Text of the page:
FIG. 1 shows a perspective view of a spring battery retainer, a coin battery and a PC card wherein the coin battery and spring battery retainer are installed on a PC card,
FIG. 2 shows an exploded view of the spring battery retainer, the coin battery and the PC card,
FIG. 3 shows a side view of the spring battery retainer, the coin battery and the PC card,
FIG. 4 shows a top view of the spring battery retainer and the coin battery, and
FIG. 5 shows a side view of the spring battery retainer with the angles of various bends shown.
Turning now to FIGS. 1 and 2, FIG. 1 shows a battery 10 mounted to a PC card 12 and held in place by a spring battery retainer 44. The spring battery retainer 44 is mounted to the PC card 12 on pads 38a and 38b. The spring battery retainer 44 connects to the battery 10 at a support leg 22a and a support leg 22b (not shown), bends 28a and 28b and at flanges 34a and 34b. This provides for six point mechanical connection between the battery 10 and the spring battery retainer 44. This triangular method of securing the battery 10 to the PC card 12 prevents the lateral movement of the battery 10.
FIG. 2 shows an exploded view of the spring battery retainer 44, the battery 10 and the PC card 12. The spring battery retainer 44 is mounted to the PC card 12 through holes 46a and 46b. Base sections 18a and 18b mount flush against the PC card 12 at base pads 38a and 38b. The base pads 38a and 38b are typical PC card pads which provide an area for soldering the base sections 18a and 18b of the spring battery retainer 44 to PC card 12. A cathode pad 40 is a typical PC card electrical pad which provides for electrical connection between the cathode of the battery 10 and the PC card pad 40. The spring battery retainer 44 is electrically conductive and connects to the anode of the battery 10 at contact sections 22a, 22b, 28a, 28b, 34a and 34b. As shown, pads 38a and 38b can be separate pads or they can be connected as shown by dotted lines 42 and as required by particular PC card layout requirements. Spring battery retainer 44 is typically fabricated from grade A wire with a diameter of 0.0285" and which is made of drawn-wire metal alloys such as as phospher bronze or beryllium copper. The drawn wire material typically has as temper specification of QQW-321d or QQC-530. As shown, spring battery clip 44 is symmetrical with respect to tip bend 36. In the preferred embodiment, leads 14a and 14b are inserted into the holes 46a and 46b of PC card 12. Base sections 18a and 18b are then soldered to pads 38a and 38b which makes an electrical and mechanical connection between spring battery retainer 44 and PC card 12. By slightly lffting tip bend 36, battery 10 can be inserted underneath spring battery retainer 44 and between flanges 34a and 34b and support legs 22a and 22b. This mounting arrangement provides for easy insertion and removal of the battery 10 from PC card 12. Spring battery retainer 44 exerts a compressive pressure on battery 10 at compressive point bends 28a and 28b approximately along cross section line 50 of the battery 10. This provides for substantially uniform "hold down" pressure on the battery 10.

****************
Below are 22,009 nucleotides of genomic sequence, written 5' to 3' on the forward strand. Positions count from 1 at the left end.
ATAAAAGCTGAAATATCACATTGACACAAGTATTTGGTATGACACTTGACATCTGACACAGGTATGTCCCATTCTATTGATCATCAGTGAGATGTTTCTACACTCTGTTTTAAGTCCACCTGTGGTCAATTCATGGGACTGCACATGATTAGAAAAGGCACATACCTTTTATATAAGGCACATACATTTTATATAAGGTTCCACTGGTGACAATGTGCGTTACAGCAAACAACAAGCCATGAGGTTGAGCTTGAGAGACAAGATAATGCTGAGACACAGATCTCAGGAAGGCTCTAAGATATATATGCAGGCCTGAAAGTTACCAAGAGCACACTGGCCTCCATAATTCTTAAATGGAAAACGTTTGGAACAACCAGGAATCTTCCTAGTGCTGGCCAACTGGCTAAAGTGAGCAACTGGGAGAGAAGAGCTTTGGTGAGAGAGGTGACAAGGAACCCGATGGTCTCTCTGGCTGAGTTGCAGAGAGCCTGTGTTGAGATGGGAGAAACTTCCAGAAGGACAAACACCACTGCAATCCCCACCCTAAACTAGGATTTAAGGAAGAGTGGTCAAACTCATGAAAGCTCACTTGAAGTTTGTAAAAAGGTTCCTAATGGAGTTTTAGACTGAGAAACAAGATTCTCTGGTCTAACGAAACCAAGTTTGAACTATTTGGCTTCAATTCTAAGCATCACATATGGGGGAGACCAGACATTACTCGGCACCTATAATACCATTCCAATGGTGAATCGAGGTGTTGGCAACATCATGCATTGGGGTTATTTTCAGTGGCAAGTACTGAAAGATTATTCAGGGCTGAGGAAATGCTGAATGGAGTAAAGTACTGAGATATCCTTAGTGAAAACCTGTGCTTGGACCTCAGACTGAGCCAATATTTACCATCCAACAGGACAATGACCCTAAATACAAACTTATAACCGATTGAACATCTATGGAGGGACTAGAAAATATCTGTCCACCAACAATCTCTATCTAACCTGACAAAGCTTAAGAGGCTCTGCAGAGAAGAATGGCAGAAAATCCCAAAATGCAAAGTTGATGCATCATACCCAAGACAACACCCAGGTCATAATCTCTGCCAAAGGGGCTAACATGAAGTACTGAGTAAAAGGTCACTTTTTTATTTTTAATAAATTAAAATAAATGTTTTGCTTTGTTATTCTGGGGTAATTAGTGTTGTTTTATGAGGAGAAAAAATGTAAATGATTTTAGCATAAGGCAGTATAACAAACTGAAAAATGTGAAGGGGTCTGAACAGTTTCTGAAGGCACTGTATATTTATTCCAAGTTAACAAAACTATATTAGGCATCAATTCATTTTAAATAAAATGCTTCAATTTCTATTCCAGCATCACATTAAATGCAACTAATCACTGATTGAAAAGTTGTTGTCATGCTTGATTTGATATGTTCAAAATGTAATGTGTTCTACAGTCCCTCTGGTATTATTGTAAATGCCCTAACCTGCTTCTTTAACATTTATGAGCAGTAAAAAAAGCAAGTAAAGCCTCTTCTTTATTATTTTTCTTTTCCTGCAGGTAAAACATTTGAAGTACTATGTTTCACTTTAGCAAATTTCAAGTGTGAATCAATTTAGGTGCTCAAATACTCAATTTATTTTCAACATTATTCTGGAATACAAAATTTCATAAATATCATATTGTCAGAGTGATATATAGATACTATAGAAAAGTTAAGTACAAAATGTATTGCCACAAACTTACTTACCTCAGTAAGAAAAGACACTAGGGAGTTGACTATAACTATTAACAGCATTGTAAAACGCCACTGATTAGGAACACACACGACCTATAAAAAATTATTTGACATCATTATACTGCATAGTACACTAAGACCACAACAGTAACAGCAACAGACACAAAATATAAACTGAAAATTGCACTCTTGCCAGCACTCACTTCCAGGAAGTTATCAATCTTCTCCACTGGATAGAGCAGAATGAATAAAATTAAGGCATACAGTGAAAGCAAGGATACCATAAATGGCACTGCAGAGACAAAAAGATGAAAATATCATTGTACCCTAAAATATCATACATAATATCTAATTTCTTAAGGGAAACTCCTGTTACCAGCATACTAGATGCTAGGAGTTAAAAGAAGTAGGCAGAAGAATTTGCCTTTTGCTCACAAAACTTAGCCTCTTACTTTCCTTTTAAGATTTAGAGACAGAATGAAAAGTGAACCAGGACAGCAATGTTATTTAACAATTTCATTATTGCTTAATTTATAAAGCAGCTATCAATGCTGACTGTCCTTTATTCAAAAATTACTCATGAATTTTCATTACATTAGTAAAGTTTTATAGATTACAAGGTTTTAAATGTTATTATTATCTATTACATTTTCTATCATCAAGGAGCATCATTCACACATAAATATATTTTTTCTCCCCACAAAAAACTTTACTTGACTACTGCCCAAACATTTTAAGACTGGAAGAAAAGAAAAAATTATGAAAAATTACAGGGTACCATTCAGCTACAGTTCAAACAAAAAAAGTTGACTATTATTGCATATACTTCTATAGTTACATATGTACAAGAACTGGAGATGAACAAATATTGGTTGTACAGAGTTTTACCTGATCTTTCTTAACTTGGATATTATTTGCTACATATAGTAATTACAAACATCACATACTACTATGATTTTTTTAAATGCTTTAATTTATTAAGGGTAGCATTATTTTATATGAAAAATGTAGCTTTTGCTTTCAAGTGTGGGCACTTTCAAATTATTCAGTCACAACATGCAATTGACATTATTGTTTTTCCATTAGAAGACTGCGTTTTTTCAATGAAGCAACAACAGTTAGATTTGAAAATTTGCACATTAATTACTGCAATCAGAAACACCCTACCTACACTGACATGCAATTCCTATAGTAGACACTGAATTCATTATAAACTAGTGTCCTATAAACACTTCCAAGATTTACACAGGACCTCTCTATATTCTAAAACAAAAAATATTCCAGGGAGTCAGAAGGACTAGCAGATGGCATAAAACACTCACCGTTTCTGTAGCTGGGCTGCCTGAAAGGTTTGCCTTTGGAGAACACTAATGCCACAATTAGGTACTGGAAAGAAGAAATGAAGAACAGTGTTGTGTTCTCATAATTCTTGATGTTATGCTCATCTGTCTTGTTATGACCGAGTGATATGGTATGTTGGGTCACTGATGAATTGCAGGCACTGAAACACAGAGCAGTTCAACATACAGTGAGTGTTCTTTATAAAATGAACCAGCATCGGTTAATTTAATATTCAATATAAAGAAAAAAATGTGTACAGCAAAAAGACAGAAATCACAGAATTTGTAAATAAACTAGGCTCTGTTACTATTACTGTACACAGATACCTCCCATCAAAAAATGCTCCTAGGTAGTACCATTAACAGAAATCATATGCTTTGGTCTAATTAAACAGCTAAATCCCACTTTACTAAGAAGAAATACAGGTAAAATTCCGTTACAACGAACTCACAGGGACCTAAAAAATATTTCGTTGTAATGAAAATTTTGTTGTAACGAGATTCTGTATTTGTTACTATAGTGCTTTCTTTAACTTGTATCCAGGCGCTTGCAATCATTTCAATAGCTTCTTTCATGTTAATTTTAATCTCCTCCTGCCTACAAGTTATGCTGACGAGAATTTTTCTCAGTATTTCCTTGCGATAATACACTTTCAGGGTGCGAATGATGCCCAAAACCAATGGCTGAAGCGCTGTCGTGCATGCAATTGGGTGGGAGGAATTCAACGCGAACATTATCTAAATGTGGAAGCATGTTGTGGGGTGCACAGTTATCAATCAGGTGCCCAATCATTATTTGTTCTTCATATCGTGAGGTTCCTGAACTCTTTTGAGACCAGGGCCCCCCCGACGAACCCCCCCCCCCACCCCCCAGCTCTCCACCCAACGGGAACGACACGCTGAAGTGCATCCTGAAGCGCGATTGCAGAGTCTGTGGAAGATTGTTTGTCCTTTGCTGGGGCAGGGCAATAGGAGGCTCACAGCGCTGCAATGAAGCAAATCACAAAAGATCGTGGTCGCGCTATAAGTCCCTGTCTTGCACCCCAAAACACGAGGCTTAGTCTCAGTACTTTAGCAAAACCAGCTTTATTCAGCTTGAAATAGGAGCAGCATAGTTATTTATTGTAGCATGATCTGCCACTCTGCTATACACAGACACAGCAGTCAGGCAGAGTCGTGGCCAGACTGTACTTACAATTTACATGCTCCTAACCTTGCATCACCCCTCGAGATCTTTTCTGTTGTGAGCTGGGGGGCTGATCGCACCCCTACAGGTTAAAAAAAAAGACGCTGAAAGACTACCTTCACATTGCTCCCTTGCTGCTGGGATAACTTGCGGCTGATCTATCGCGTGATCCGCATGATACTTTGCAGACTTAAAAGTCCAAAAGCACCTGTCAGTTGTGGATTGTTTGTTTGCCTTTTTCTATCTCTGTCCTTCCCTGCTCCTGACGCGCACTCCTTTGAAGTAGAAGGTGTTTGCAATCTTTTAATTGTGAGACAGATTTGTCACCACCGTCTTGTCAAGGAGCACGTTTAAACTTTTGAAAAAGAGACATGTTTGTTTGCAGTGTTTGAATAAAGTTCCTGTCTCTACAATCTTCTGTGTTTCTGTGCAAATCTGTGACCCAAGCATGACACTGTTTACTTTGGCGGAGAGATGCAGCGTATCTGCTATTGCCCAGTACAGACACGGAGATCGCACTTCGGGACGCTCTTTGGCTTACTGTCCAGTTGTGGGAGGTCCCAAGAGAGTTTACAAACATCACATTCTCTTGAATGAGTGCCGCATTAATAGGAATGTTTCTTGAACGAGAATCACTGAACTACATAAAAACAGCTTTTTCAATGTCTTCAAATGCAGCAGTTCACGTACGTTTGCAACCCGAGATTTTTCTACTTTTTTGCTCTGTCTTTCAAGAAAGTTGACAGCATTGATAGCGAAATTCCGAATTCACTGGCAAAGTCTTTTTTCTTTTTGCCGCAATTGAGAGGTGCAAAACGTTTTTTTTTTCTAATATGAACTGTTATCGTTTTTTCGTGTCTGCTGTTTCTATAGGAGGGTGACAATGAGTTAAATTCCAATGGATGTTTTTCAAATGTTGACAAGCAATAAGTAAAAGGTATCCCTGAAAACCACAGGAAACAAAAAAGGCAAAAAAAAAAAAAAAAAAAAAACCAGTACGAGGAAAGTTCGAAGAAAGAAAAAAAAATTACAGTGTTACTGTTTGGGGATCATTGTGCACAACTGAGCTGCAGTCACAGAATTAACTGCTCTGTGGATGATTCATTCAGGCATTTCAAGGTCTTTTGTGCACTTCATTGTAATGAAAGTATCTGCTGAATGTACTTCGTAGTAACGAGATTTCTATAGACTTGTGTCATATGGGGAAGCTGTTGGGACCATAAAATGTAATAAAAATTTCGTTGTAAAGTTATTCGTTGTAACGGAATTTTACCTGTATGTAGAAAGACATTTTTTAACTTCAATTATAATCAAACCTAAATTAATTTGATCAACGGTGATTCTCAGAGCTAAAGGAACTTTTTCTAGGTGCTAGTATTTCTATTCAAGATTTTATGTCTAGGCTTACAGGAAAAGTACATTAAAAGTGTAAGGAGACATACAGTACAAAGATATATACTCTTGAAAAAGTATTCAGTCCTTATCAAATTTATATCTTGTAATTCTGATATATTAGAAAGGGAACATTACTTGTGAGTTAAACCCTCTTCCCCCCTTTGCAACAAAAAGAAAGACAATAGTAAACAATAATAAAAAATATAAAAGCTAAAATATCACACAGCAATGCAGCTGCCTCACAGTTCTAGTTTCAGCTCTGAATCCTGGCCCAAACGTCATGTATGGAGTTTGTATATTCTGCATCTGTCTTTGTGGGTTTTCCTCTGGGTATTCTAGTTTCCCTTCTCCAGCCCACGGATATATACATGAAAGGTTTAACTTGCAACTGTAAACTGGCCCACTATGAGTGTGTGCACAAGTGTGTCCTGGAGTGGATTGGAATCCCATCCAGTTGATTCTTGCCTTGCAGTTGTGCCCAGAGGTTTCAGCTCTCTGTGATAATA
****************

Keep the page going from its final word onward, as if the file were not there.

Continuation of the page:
Leads 14a and 14b are mounted to PC card 12 through the holes 46a and 46b. Bends 16a and 16b are substantially ninety degree bends which allows base sections 18a and 18b to be parallel to the surface plane of the pads 38a and 38b. Leads 14a and 14b, bends 16a and 16b and base sections 18a and 18b form a base support means which serves as a means of positioning spring battery retainer 44 and securing it to PC card 12. Bends 20a and 20b are substantially ninety degrees which allows support legs 22a and 22b to be substantially parallel to the side of the battery 10. The side of the battery 10 is in contact with support legs 22a and 22b such that there is a mechanical and electrical connection made between support legs 22a and 22b and the side of battery 10. In the preferred embodiment, bends 24a and 24b are approximately 82 degrees which cause downward (compressive pressure) arms 26a and 26b to angle downward toward the top of the battery 10. Downward arms 26a and 26b angle down to the top surface of the battery 10 until they contact the top surface of the battery 10 at bends 28a and 28b. Bends 28a and 28b are approximately 156 degrees and cause upward (compressive pressure) arms 30a and 30b to angle upward and away from the top surface of battery 10. Bends 32a and 32b are approximately 82 degrees with respect to the side of the battery 10, however, they also angle towards each other and converge at bend 36 which is approximately 20 degrees. Flange sections 34a and 34b are in contact with the side of the battery 10 and provide electrical and mechanical connection between spring battery retainer 44 and the battery 10.